H/P → Half Pitch; for double bed knitting machines where needles are selected on both needle beds, and the FB is positioned laterally by half a needle position so the needles do not collide and break.
Superba: Flow Combs Alternate, Intermediary Lever on the FB set at Alt.

HW → Hang Weights.

In(s) → Inches.

Inc/INC → Increase.

K → Knit. Both a noun (the actual stitch) and a verb (Knit 20 rows).

KH → Main Bed, knitting carriage; a term used by Knit King/Jones/Brother machines to describe their single bed knitting machine models, IE KH-260.
Superba: The Single Bed Carriage, The Back Carriage.

KWK → Knit across, wrap, Knit back; an instruction to follow when “partial knitting” or knitting “short rows” shaping technique.)

K Carriage → Knitting Carriage
Superba: The Single Bed Carriage, The Back Carriage.

L or l → Left. Long. Length.

LC → "Left Cross" when producing Cable Stitches.

LHS → Left Hand Side.

lgth → Length.

LPC → Lock Punch Card. This is used to either memorize the first row of the pattern card, or to produce stripes in the knit fabric.
Superba: Pause Row Advance or Program the stitch pattern and begin 1st row, depending on context.

M → Main, Main Colour, Marker.

MB → Main Bed. For Japanese machines, this is the single bed knitting machine. For Passap machines, this is the Front Bed.
Superba: For Single Bed models this is the Main Bed. For Superba Double Bed Models, this is the Back Bed.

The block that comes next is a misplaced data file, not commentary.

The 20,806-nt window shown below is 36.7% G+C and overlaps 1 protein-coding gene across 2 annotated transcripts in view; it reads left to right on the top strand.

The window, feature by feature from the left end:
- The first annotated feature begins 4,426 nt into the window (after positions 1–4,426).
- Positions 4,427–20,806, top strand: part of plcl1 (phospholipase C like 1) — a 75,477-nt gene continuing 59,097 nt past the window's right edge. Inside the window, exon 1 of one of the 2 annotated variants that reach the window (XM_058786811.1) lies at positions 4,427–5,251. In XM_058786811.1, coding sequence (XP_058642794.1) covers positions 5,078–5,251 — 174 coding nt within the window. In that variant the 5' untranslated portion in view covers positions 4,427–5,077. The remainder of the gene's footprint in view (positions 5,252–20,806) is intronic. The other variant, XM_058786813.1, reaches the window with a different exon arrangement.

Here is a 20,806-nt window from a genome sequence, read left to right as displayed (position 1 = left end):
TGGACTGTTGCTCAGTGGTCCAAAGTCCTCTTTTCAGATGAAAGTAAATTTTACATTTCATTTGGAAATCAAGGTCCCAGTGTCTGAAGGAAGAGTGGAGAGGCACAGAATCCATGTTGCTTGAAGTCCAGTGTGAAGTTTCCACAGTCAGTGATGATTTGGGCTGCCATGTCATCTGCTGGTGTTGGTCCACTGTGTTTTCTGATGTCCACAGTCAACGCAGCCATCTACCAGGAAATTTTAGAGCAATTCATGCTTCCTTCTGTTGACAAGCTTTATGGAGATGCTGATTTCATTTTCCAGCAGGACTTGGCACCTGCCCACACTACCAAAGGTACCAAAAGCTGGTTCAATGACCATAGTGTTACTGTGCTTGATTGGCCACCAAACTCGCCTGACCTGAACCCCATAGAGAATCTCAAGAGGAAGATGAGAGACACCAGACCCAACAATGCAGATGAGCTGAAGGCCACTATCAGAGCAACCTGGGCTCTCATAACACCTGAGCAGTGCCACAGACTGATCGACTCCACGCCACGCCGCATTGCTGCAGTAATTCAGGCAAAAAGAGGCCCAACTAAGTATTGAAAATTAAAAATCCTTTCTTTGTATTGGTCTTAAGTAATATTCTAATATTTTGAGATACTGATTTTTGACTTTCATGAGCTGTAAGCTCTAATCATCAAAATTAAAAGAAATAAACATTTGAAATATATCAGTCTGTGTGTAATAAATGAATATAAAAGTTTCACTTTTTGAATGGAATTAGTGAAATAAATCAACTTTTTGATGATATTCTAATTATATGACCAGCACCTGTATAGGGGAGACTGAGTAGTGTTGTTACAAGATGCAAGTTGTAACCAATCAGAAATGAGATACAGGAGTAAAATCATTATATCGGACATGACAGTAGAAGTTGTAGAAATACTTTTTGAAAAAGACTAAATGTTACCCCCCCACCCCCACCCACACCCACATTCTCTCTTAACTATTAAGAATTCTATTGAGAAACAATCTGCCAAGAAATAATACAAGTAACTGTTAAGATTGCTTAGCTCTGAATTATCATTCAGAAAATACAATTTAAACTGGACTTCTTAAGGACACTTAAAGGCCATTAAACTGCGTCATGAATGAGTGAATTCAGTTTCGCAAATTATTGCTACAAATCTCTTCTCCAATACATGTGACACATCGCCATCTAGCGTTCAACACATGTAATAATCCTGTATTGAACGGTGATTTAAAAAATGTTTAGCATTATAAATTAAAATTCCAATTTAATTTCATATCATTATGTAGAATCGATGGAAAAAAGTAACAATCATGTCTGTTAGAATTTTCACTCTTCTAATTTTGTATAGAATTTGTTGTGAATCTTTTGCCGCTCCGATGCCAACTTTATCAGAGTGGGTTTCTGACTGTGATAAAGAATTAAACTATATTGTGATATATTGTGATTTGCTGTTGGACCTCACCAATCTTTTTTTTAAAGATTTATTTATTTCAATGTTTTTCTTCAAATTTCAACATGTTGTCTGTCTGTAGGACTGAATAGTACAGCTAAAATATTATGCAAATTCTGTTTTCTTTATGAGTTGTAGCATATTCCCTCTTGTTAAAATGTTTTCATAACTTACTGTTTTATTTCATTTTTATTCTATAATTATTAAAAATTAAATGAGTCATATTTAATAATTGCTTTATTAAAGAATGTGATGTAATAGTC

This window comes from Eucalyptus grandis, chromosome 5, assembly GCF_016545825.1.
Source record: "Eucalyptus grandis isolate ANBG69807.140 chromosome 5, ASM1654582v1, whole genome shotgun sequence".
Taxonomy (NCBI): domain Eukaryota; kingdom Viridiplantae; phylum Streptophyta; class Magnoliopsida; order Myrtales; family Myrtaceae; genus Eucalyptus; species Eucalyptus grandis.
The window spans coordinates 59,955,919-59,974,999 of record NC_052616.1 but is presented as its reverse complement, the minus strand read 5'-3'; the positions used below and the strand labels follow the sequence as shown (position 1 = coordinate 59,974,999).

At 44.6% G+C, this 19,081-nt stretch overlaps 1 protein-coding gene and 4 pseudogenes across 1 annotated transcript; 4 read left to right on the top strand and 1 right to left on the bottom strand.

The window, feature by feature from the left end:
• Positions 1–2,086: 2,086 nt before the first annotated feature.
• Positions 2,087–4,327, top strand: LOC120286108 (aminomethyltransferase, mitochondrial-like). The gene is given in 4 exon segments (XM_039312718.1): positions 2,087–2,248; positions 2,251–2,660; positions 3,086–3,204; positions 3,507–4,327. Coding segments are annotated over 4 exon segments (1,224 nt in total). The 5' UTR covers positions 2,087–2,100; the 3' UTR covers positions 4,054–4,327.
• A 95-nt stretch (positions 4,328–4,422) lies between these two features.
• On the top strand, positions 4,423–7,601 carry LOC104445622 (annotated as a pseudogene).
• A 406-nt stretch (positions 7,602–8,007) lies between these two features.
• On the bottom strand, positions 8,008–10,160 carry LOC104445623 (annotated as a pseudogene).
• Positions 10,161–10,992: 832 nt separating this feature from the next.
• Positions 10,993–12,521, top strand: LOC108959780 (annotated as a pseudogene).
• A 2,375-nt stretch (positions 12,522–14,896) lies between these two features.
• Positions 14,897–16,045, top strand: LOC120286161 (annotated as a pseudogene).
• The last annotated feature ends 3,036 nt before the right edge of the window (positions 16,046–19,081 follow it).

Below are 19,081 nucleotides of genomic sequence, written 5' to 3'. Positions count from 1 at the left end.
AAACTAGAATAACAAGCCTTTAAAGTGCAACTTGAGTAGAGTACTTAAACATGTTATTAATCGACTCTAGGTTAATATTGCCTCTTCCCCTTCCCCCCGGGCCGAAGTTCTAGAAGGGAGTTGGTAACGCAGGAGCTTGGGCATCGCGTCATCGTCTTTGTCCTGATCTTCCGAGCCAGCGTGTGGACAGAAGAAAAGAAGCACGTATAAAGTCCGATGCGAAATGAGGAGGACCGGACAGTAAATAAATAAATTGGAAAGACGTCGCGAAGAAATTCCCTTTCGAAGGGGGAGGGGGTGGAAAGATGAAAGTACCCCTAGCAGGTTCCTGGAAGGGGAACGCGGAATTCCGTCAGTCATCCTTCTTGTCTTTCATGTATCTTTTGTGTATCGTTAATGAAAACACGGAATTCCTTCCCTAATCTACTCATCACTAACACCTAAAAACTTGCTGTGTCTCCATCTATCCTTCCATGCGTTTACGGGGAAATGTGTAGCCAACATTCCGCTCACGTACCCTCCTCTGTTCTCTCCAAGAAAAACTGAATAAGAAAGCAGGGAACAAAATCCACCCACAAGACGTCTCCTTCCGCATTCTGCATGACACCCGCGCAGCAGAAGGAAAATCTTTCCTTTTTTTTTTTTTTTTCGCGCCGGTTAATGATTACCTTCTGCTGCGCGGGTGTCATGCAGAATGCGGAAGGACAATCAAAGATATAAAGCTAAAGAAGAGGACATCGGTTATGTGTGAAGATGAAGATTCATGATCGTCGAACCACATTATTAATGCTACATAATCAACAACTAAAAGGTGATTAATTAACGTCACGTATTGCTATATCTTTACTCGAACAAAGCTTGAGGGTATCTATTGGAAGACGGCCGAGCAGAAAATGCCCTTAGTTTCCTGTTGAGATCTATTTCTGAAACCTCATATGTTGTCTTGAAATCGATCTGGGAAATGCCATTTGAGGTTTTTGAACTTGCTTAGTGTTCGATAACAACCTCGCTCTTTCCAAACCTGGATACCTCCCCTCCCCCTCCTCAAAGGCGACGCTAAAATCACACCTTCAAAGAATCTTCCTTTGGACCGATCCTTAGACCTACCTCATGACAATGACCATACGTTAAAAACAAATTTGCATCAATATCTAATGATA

MC → Main Colour.

mm → Millimetre. Metric measurement.

MT → Main Tension. The number setting on the stitch size or tension dial. The main tension the garment is knit with.
Superba: Stitch Size (SS), see pg. 12 of instruction manual.

MT -1, -2, -3 → Main Tension Less 1, 2, or 3 number settings. Used for rib settings on Japanese machine patterns.

MT +1, +2, +3 → Main Tension Plus 1, 2, or 3 number settings.

MY → Main Yarn. The yarn used primarily in a garment. Same as MC.

n(s) / ndl → Needle(s).

ndls. → Needles.

NB → Needle Bed.

NRB → Needle Return Button. Found on Superba knitting machine carriages. These control needles in holding position and are used for knitting Fair Isle and Jacquard by selecting needles to knit the 2nd yarn colour.

NWP → Non-working Position. Position A on Japanese knitting machine needle beds. Needles are out of work.
Superba: Non- Working Needle Position No. 0, see pg. 11 of instruction book.

Notch → A yarn marker placed along both sides of a seam to aid in sewing sections together evenly.

Opp. → Opposite.

OWP → Out of Work, Out of Working Position.

oz → Ounce, ounces.

P → Purl. Plain. Place.

Patt(s) → Pattern, patterns.

PC → Punch Card, Provisional Cast On

PK → Partial Knit.

Pl → Plain.

PM → Place Marker.

PN → Place Notch.

PU → Pick Up.

Provisional Cast On → A temporary cast on method. See "WY/RC CO." In machine knitting this usually means with Waste Yarn, aka Auxillary Yarn in your Superba instruciton book. One will then complete a closed cast on immediately following or after the piece is removed from the machine.

R/r → Row, rows.

R/Rt. → Right.